Our obsession with normal values

in Echo Research and Practice
Authors: Frank A Flachskampf MD PhD1 and Petros Nihoyannopoulos MD PhD2,3
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  • 1 Department of Medical Sciences, Clinical Physiology and Cardiology, Akademiska, Uppsala University, Uppsala, Sweden
  • | 2 Imperial College London, NHLI, Hammersmith Hospital, London, UK
  • | 3 Cardiology, Athens University, Athens, Greece

Correspondence should be addressed to F A Flachskampf: frank.flachskampf@medsci.uu.se
Open access

Normal values provide the background for interpretation of quantitative imaging data and thus are essential information for daily routine. Nevertheless, the ways how normal values are obtained, presented and interpreted, often do not receive the attention they deserve. We review the concepts of normalcy, the implications of typical normal ranges including the types of distribution of normal data, the possibilities to index for confounding biological factors like body surface area and the limitations of the very concept of normal values, demonstrating that there are no easy statistical solutions for difficult clinical problems.

Abstract

Normal values provide the background for interpretation of quantitative imaging data and thus are essential information for daily routine. Nevertheless, the ways how normal values are obtained, presented and interpreted, often do not receive the attention they deserve. We review the concepts of normalcy, the implications of typical normal ranges including the types of distribution of normal data, the possibilities to index for confounding biological factors like body surface area and the limitations of the very concept of normal values, demonstrating that there are no easy statistical solutions for difficult clinical problems.

Introduction

In echocardiography, as indeed in all cardiac imaging, normal values form the foundation for interpreting quantitative parameters. This applies to morphologic continuous parameters such as linear, area or volume measurements (including ventricular mass, which is calculated from myocardial volume), as well as Doppler or speckle-tracking based blood or tissue velocities and derived complex parameters such as strain or strain rate. Most laboratories have normal value tables hanging at a well visible spot, and compilations of such values are among the most often looked up or downloaded documents in cardiac imaging (1, 2, 3, 4).

While it seems obvious that we can only identify pathologic values if we know the normal range of a parameter, it is easy to become overconfident in the utility and wisdom of normal values. This applies in particular to imagers at the beginning of their learning curves or cardiologists whose main focus is not on imaging. In the following, we review the rationale and practical application of normal values in cardiac imaging with respect to underlying assumptions and clinical relevance. We focus here on the use of normal values in echocardiography, but the same arguments can be made for all imaging modalities.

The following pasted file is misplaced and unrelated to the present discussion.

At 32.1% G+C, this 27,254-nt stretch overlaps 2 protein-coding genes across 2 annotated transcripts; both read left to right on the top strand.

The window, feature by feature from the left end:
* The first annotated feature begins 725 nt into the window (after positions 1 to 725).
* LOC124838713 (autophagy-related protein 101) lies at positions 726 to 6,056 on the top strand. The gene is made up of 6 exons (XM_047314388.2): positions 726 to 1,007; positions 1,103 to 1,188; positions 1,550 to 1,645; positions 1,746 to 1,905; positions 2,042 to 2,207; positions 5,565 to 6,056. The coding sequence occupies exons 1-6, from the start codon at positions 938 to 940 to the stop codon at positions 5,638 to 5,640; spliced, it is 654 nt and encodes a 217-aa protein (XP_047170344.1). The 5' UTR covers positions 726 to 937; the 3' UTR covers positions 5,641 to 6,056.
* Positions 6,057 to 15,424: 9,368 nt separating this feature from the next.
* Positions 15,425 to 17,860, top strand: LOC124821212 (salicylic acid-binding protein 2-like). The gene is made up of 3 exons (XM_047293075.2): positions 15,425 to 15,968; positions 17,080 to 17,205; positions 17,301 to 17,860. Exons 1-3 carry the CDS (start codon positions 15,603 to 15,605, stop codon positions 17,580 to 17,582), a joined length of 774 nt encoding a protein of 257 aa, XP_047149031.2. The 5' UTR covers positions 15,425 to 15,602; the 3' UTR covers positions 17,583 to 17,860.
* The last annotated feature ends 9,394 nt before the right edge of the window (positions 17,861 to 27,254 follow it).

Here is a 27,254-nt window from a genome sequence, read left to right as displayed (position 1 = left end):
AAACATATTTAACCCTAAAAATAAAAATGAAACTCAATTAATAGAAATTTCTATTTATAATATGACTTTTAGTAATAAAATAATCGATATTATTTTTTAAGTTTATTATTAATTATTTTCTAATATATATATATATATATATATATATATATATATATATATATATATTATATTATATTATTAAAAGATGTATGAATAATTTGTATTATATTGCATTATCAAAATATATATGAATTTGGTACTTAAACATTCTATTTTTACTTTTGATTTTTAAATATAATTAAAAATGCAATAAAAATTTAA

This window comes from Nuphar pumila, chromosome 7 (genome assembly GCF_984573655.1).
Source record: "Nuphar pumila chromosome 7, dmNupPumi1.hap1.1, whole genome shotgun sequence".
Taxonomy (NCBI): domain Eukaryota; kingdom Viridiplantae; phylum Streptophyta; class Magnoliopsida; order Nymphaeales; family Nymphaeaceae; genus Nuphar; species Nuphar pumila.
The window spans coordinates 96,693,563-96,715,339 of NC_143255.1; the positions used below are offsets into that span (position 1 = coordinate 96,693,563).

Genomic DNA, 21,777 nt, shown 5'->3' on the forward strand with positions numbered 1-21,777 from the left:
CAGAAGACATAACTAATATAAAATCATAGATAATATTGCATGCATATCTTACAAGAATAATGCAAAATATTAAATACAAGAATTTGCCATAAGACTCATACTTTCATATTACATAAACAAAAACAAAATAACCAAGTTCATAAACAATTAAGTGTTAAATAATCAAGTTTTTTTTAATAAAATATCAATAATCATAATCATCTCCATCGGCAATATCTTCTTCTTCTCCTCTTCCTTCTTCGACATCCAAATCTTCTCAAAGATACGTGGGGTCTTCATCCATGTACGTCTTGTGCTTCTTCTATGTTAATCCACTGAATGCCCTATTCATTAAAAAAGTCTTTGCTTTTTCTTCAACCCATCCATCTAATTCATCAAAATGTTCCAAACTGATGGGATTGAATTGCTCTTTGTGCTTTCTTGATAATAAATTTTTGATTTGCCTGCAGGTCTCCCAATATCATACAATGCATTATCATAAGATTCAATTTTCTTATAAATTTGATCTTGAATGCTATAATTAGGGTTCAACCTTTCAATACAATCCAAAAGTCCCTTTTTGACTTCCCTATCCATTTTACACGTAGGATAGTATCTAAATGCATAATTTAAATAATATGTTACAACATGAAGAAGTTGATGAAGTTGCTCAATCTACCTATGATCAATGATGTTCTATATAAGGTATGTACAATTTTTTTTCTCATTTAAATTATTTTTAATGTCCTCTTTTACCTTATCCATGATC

Underlying concepts

Normal individuals

Normal values, by definition, must be gleaned from a population of ‘normal’, healthy individuals. Since these, again by definition, tend not to undergo cardiac imaging, early normal value compilations were derived from studies of individuals who appeared to be sufficiently unsuspicious of cardiac disease – often laboratory personnel, researchers, students and their relatives. Sometimes, these were individuals sent to the laboratory for imaging but found not to have detectable cardiac disease, such as persons with ‘functional’ murmurs, persons undergoing check-ups without pathologic findings and others. Note that this, strictly speaking, involves a logical circle, since normal values are derived from persons deemed to have normal findings, which implies that some notion of normalcy already exists. Further, such informal criteria result in a clear selection of persons: for example, often volunteers are recruited from hospital or academic personnel who typically do not represent the age range and other features of the general population. Such ‘convenience samples’ of individuals cannot be really representative of the general (healthy) population, although the latter is the collective we ultimately would wish to have as our standard of comparison. Nevertheless, many local ‘normal value’ tables just reflect such samples, often of only few individuals with very limited age range and unbalanced sex distribution. Selection bias in the recruitment of participants in a normal sample leads to loss of generalizability or ‘external validity’: what is true for the biased sample may not be true for the general (or a particular) population.

To address this problem, meta-analysis studies have been performed utilizing large compilations of normal data from diverse populations, ethnicities and age ranges, for example the EchoNoRMAL study (5, 6) analyzing data from over 22,404 ‘normal’ persons. However, although based on person-level data, these data were acquired all over the world, with corresponding variability between the original readers’ habits and biases. These concerns could only be addressed in a future large-scale, prospective core-study using a core-laboratory for uniform analysis.

While selection bias can be circumvented by more careful though cumbersome recruitment procedures, some difficult questions concerning the normalcy of a normal collective remain, most importantly: who is really healthy? Cardiovascular health is obviously not universally given in the general population. For example, about half of the general population is expected to develop arterial hypertension during their lifetime. Further, the average body mass index of the general population deviates considerably from what is believed to be ‘healthy’ (i.e., predictive of the longest life expectancy). Similar concerns apply for blood lipids and blood glucose. Even if we define explicitly the ‘healthy controls’ as persons in whom manifest cardiovascular disease and risk factors (such as hypertension or obesity) are excluded, thorny questions remain. A particularly difficult conundrum is age dependency. It seems straightforward that there is a decline in exercise capacity with age, but this decline can be blunted or halted by physical training. For example, diastolic left ventricular function, measured invasively or non-invasively, exhibits an age-dependent decline, with a well-described age dependency of echo parameters of diastolic function. On the other hand, that decline is much less in aged persons who continue in a highly trained state (7). For a non-cardiac example of a nearly universal, age-dependent pathology, osteoporosis comes to mind. What is normal, then?